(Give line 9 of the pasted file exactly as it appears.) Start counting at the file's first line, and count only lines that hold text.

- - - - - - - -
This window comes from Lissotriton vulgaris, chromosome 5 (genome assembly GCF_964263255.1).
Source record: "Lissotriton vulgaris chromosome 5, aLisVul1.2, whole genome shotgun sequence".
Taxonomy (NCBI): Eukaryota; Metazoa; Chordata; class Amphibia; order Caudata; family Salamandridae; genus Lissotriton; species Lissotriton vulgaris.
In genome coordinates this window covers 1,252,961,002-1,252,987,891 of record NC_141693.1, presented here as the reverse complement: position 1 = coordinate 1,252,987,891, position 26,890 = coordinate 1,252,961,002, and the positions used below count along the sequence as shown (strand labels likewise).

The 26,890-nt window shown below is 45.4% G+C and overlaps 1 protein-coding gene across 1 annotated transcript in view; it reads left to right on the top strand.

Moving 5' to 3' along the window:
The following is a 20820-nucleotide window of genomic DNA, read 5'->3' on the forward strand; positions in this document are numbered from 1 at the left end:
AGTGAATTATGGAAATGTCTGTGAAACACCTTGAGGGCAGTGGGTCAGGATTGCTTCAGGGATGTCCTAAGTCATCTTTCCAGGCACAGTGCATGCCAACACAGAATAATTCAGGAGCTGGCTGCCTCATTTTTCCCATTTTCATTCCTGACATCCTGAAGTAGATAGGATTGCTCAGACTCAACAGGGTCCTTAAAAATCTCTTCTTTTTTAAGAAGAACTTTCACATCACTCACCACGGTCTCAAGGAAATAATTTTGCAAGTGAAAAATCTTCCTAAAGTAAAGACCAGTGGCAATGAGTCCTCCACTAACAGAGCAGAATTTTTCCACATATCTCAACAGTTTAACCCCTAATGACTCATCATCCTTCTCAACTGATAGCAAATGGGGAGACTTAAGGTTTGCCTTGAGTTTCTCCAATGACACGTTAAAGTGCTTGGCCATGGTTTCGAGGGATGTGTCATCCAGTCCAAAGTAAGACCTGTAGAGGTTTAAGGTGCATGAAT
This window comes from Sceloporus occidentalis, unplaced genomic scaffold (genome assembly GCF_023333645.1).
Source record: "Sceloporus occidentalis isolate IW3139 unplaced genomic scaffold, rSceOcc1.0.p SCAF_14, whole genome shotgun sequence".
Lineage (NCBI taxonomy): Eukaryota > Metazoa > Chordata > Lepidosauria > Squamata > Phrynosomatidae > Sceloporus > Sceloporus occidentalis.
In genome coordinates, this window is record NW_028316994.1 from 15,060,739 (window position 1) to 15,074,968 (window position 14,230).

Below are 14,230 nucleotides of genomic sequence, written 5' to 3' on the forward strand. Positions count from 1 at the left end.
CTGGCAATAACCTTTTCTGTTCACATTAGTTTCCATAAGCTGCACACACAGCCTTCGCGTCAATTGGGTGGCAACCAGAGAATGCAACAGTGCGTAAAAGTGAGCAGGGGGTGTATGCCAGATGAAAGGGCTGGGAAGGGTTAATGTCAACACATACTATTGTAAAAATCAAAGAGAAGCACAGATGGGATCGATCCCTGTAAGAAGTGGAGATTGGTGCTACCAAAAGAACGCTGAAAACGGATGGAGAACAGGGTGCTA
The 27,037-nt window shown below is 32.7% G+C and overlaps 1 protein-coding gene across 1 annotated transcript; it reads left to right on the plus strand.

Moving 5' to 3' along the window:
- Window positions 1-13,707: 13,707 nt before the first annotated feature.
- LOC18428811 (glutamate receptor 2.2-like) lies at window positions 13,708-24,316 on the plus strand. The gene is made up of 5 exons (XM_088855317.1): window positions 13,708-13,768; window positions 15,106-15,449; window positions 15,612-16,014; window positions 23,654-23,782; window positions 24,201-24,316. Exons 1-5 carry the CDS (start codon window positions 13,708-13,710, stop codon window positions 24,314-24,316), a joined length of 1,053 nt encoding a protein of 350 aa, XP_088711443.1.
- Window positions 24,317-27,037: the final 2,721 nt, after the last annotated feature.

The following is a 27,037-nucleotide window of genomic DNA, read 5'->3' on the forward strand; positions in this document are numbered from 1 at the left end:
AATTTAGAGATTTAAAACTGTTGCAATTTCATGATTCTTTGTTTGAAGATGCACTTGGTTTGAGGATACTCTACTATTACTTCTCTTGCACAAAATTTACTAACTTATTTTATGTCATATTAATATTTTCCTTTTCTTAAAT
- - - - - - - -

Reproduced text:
This window comes from Sceloporus occidentalis, unplaced genomic scaffold (genome assembly GCF_023333645.1).